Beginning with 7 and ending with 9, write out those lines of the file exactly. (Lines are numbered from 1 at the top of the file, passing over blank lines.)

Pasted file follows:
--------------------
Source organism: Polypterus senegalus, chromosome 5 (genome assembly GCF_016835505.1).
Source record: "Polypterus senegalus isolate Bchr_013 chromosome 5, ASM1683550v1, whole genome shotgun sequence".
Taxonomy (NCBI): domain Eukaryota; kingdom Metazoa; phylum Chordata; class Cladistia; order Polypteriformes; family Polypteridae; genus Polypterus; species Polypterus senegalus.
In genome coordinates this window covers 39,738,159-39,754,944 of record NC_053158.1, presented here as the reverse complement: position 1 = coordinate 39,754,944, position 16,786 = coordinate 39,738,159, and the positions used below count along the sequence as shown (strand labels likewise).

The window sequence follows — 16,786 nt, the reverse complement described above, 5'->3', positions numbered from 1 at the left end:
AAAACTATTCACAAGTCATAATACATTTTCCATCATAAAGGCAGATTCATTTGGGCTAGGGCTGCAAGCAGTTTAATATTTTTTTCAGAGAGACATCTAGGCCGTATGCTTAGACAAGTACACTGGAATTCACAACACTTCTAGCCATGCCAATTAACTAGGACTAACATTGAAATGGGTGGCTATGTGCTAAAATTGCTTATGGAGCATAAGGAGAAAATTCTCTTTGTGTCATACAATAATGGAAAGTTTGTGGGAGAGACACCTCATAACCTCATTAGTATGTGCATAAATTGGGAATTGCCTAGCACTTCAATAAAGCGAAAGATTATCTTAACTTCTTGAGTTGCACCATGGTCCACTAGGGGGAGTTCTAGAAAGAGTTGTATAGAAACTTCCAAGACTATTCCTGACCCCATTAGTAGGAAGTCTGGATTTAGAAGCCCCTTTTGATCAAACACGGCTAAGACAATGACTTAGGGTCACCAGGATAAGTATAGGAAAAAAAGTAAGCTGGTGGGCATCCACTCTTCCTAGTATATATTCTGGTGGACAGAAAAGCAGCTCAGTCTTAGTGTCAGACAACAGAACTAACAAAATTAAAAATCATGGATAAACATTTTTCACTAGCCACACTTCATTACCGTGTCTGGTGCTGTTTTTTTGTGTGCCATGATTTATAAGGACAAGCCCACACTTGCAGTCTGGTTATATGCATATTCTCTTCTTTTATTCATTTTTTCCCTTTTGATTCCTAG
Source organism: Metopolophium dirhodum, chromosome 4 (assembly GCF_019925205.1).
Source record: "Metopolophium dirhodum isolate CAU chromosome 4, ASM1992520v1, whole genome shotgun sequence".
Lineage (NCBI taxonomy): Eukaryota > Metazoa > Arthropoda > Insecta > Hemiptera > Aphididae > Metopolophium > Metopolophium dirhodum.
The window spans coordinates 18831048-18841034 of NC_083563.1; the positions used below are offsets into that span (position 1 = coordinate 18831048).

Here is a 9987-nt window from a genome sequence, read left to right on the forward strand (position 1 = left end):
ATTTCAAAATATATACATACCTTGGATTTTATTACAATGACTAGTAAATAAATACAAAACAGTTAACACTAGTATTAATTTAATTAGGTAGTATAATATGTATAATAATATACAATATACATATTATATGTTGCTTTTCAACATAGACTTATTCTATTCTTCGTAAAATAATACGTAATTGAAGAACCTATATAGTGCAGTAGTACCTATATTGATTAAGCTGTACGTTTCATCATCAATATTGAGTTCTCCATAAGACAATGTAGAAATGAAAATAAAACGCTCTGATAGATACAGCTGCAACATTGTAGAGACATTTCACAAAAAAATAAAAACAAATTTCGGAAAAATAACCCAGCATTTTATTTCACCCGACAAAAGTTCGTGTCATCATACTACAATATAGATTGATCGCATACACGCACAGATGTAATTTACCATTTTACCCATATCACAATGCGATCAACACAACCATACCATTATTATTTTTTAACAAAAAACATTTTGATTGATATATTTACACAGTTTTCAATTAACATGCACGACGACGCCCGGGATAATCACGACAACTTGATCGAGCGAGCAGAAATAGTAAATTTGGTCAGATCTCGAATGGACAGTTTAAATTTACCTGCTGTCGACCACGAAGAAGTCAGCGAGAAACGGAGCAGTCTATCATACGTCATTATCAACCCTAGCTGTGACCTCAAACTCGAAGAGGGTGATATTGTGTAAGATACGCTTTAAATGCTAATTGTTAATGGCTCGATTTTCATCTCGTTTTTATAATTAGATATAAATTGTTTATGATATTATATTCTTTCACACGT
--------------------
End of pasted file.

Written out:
Source organism: Metopolophium dirhodum, chromosome 4 (assembly GCF_019925205.1).
Source record: "Metopolophium dirhodum isolate CAU chromosome 4, ASM1992520v1, whole genome shotgun sequence".
Lineage (NCBI taxonomy): Eukaryota > Metazoa > Arthropoda > Insecta > Hemiptera > Aphididae > Metopolophium > Metopolophium dirhodum.